receive(context)

If this function throws an exception, then the Appmixer engine will try to process the message that triggered this receive call again in a minute. There is an exponential backoff strategy, so the next attempt will happen in a minute and a half and so on. In total, Appmixer will try to process that message 30 times before it is saved into unprocessedMessages collection. Every unsuccessful attempt will be logged and visible in Insights.

Sometimes you, as a developer of a component, know that there is no point in retrying a message. It would fail, again and again, 30 times. In such a case, you can tell Appmixer to cancel the message.

/**
* Example of context.CancelError
*/
module.exports = {
async receive(context) {
let data = context.messages.in.content;
try {
// In this component is trying to create a record in a 3rd party
// system.
const resp = await someAPI.createSomething(data);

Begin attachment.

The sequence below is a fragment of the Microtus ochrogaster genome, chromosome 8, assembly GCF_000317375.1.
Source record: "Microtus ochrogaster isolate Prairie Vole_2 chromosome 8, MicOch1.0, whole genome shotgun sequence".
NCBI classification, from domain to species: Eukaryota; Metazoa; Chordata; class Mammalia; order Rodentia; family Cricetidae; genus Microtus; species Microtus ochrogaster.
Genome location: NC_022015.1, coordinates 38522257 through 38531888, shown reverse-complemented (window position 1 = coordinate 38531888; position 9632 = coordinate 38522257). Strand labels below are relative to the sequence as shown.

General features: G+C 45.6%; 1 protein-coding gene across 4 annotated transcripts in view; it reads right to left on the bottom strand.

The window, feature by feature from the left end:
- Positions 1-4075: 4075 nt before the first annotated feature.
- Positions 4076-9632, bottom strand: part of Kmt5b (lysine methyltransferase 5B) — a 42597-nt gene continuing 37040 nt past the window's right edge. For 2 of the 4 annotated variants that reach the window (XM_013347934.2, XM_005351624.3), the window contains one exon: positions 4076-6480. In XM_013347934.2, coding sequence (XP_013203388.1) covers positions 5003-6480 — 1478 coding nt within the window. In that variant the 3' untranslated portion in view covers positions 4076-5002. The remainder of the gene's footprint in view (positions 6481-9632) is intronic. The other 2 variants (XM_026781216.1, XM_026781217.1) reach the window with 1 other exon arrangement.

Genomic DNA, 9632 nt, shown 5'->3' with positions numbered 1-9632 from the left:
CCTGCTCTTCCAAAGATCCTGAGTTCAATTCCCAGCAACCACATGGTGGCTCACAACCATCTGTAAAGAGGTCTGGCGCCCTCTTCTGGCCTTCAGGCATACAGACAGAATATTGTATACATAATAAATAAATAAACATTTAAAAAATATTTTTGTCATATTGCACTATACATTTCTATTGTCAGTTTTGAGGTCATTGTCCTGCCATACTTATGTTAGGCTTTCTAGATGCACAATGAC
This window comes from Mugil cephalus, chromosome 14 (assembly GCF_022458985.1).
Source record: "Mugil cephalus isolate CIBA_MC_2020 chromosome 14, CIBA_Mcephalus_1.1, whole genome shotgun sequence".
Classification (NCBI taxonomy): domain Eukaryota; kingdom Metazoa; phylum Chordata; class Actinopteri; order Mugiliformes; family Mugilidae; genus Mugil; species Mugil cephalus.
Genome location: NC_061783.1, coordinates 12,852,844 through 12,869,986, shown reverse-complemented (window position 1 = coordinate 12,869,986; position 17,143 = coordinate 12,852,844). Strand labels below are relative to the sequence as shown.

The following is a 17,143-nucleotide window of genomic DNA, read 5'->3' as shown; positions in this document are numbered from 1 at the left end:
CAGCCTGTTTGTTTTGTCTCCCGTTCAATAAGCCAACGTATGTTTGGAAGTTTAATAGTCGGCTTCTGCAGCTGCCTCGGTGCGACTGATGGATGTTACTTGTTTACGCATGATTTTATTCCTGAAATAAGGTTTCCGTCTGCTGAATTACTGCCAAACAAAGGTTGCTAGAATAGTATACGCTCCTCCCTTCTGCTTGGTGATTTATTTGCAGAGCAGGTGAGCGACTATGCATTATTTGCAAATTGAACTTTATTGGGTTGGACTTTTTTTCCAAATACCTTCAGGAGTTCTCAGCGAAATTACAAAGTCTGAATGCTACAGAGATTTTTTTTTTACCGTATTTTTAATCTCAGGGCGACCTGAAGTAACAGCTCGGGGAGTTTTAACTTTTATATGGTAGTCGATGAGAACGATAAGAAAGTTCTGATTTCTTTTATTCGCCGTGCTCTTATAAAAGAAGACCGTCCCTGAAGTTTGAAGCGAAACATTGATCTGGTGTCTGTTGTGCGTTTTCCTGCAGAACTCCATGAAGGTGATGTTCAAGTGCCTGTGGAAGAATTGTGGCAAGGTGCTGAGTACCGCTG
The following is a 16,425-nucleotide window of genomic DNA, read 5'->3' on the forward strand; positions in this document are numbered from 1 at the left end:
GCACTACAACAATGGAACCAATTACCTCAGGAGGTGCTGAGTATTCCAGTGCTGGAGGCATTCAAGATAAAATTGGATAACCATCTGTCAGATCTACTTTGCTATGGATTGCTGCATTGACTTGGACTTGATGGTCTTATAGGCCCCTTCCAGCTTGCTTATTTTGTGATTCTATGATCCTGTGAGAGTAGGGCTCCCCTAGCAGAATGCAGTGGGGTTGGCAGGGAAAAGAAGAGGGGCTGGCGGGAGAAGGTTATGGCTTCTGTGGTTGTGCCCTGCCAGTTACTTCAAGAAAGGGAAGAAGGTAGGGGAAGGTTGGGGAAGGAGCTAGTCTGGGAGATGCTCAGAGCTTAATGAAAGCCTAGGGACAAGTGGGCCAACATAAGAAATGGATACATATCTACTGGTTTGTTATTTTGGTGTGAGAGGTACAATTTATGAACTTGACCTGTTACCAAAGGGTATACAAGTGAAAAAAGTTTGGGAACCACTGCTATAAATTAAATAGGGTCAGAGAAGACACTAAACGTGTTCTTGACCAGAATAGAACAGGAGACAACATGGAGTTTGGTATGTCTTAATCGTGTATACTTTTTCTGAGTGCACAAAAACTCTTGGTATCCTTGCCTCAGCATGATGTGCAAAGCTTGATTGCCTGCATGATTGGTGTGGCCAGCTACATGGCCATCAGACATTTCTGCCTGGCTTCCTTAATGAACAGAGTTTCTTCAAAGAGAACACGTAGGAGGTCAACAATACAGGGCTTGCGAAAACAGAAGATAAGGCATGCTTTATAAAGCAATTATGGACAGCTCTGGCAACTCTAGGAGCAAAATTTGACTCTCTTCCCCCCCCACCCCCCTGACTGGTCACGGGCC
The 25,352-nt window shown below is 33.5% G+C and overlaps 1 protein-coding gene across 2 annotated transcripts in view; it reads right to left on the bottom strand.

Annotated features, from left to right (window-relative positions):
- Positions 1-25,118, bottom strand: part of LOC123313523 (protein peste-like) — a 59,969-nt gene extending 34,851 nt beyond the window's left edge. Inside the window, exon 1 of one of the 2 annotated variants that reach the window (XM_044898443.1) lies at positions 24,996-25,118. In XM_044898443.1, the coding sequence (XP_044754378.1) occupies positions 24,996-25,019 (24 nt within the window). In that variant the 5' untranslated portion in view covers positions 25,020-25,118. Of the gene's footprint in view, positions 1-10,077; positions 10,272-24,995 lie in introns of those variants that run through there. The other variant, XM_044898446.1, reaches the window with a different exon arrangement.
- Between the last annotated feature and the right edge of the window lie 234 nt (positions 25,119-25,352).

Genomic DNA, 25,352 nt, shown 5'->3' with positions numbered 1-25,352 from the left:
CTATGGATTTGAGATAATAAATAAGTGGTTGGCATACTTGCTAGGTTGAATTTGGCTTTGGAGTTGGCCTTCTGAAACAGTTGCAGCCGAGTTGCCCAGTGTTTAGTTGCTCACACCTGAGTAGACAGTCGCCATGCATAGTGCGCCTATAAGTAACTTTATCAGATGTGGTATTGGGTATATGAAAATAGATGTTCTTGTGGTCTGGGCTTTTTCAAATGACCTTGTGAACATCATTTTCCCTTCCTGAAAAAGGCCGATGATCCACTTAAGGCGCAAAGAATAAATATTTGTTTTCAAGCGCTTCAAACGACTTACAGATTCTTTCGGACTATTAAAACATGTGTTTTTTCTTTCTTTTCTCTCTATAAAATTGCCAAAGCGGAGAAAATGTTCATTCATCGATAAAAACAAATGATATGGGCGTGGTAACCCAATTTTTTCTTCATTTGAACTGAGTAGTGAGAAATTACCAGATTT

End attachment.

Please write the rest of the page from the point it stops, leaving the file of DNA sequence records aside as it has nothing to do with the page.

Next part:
await context.sendJson(resp, 'out');
} catch (err) {
// And there might be a unique constraint, let's say an email
// address. And the 3rd party API will return an error with a
// message saying that this record cannot be created.
if (err.message === 'duplicate record') {
// In this case, we can tell Appmixer to cancel the message.
// Because next attempt would fail again with the same result.
throw new context.CancelError(err.message);
}
// In case of any other error, rethrow the exception. Appmixer will
// then try to process it again.
throw err;
}
}
};

tick(context)

If a tick function throws an exception, such exception is logged (and visible in Insights) and that is it. Appmixer will trigger this function again in the future.

start(context)

Appmixer won't start a flow if any component in the flow throws an exception in the start function. Such error will be logged and visible in Insights.

stop(context)

Appmixer will stop the flow even when a component in the flow throws an exception in the stop function. Such errors will be logged and visible in Insights.